To combat these injustices, Professor Langton suggested that all Indigenous health and wellbeing indicators should be published more frequently and made more accessible, measured more accurately and more consistently and must be published alongside established baselines so that everyone knows what standard of living they have a right to expect and demand.
Gap analysis: Indigenous health outcomes and government score cards
Professor Paparaangi Reid’s idea was also centred on indigenous wellbeing and statistical indicators, although she took a more bureaucratic approach to her solution. She suggested that all agencies that receive government funding should be required to report annually on the quality of their ethnicity data.
The right to self-identify one’s ethnicity is the right to identity and the right to be counted.
The focus on quality was very important to Professor Reid as she stressed the need for respondents to be able to self-identify when it comes to ethnicity and to be given the opportunity to give multiple, complex answers. The right to self-identify one’s ethnicity is the right to identity and the right to be counted. While identity and ethnicity are complex concepts, we are only doing others an injustice by questioning birth-lines and ancestry.
If we are truly unwilling to accept the injustices afflicted upon indigenous groups Professor Reid stressed, then we must keep accurate, quality ethnicity data that reflects each individual’s right to self-identify. It is in fact our ethical responsibility to do so.
The lost citizens: Fringe dwellers, exiles and outcasts
The last speaker of the night, and the audience favourite, was Julian Burnside. His idea, familiar to anyone following his advocacy work, was to end the waste of money that is mandatory detention of asylum seekers.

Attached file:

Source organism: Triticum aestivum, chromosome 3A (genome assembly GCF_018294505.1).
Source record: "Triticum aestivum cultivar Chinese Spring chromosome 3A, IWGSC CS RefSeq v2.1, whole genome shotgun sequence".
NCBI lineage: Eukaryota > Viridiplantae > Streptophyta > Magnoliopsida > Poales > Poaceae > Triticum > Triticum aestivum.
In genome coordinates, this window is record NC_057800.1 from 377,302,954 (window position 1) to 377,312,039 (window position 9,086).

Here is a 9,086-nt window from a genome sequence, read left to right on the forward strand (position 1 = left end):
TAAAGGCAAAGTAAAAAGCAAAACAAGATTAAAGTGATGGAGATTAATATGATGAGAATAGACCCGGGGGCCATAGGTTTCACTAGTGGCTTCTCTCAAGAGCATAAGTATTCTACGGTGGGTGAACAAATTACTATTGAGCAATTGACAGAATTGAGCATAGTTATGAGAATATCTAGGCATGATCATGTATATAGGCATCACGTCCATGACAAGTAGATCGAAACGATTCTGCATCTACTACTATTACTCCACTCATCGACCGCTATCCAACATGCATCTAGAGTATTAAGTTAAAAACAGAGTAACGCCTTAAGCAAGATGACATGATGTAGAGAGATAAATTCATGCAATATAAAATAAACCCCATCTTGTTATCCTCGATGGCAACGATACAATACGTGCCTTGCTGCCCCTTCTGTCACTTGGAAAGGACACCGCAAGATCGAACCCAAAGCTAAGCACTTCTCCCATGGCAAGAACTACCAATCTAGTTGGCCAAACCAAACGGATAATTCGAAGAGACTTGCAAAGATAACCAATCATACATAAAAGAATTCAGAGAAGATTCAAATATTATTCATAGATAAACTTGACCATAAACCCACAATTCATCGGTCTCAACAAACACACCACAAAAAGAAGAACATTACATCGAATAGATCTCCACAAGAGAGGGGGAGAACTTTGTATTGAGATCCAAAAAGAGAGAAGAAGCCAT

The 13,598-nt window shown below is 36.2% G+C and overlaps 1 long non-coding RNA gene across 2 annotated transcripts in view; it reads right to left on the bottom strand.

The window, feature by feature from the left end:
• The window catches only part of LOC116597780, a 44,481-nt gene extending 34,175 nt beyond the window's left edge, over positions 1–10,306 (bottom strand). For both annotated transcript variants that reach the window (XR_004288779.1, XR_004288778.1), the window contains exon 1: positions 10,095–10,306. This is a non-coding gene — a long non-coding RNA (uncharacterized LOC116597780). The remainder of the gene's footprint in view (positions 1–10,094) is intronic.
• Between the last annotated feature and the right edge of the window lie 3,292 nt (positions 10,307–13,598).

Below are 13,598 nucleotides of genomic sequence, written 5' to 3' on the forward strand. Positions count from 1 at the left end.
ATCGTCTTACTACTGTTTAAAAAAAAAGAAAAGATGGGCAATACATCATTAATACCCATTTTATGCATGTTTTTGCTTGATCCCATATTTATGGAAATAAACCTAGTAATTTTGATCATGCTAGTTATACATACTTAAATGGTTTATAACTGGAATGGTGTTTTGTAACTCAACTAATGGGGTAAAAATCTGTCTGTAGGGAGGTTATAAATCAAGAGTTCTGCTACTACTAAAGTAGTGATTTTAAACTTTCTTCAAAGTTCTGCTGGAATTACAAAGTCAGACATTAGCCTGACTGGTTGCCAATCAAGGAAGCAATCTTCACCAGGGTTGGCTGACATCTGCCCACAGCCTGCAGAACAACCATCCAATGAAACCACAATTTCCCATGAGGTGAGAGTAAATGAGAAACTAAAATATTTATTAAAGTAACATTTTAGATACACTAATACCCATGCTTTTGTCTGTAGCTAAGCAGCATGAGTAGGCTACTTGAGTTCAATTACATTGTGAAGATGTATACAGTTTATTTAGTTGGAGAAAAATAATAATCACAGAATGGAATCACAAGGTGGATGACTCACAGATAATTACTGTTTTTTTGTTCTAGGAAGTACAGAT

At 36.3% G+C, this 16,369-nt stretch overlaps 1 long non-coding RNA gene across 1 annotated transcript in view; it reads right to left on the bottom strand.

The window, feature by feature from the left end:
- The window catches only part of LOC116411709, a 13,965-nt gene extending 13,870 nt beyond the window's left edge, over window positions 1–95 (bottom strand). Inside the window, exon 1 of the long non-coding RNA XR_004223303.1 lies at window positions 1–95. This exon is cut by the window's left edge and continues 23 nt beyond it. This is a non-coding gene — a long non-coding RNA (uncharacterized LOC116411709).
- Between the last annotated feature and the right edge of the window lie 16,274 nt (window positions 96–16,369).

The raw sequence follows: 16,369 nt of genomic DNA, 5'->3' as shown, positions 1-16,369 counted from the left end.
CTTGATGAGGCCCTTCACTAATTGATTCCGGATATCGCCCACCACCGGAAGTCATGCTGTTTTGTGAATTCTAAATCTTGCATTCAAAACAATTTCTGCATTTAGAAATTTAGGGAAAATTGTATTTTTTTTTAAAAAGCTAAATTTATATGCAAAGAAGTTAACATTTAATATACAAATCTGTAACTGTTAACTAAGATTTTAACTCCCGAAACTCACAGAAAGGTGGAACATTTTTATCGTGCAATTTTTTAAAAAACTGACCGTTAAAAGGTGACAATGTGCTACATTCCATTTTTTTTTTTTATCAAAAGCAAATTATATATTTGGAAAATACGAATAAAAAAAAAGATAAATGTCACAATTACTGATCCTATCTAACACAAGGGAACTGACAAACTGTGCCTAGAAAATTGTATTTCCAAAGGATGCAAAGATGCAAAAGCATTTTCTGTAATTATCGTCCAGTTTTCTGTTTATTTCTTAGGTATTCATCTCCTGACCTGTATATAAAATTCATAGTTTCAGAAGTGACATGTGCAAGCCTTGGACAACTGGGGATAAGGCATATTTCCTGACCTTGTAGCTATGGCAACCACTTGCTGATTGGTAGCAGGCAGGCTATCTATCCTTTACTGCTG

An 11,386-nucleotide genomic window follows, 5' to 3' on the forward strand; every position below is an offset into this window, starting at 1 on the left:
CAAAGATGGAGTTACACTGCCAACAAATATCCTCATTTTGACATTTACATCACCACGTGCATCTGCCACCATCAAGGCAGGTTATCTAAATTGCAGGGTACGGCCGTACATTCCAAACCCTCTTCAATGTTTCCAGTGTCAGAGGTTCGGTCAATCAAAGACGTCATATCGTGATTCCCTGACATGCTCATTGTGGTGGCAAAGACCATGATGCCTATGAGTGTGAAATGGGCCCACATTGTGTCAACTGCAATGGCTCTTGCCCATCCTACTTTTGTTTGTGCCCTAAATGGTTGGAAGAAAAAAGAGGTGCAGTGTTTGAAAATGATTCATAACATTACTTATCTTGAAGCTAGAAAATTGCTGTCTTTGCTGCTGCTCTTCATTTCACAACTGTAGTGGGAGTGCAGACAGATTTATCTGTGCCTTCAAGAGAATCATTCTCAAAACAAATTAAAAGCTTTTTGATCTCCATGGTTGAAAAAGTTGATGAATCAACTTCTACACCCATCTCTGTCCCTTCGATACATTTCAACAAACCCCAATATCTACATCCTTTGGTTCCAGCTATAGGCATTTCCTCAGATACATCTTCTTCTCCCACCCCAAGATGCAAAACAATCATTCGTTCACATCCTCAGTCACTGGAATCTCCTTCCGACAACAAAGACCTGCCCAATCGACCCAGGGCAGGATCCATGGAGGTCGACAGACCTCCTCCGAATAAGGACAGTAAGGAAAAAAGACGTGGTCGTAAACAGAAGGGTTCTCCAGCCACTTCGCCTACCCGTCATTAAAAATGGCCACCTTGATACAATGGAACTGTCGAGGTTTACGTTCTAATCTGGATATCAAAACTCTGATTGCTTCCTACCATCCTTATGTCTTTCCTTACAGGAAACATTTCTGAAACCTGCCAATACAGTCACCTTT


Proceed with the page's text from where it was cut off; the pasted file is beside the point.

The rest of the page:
… politicians have never before won votes for promising to be cruel to a certain group of people.
He pointed out the absurdity of a policy that costs taxpayers $4 billion a year to essentially inflict harm on people who will, most probably, soon become members of our community. Even more absurd is the fact that politicians seem to gain votes from their cruelty toward ‘boat people’. He made the interesting observation that while our government has indeed been just as cruel to other minority groups, such as the stolen generation of indigenous peoples, politicians have never before won votes for promising to be cruel to a certain group of people.
His idea, in summary, was presented in three parts: firstly, to find a political leader willing to take on the issue; secondly, to let asylum seekers live in the community (mostly rurally) until their status is determined (thus saving $3.5 billion a year); and thirdly, to spend the savings on housing for the homeless and Indigenous communities.
While Julian Burnside’s idea was the clear winner, gaining a majority of the votes, the originality of Arthur Zable’s idea brought him into not-too-distant second place and secured my own vote. While the not-so-enthralling topic of statistics that dominated Professor Paparaangi Reid and Professor Marcia Langton’s talks may have been responsible for their modest share of votes, each of their ideas remained important and relevant to the challenge of securing a more inclusive society.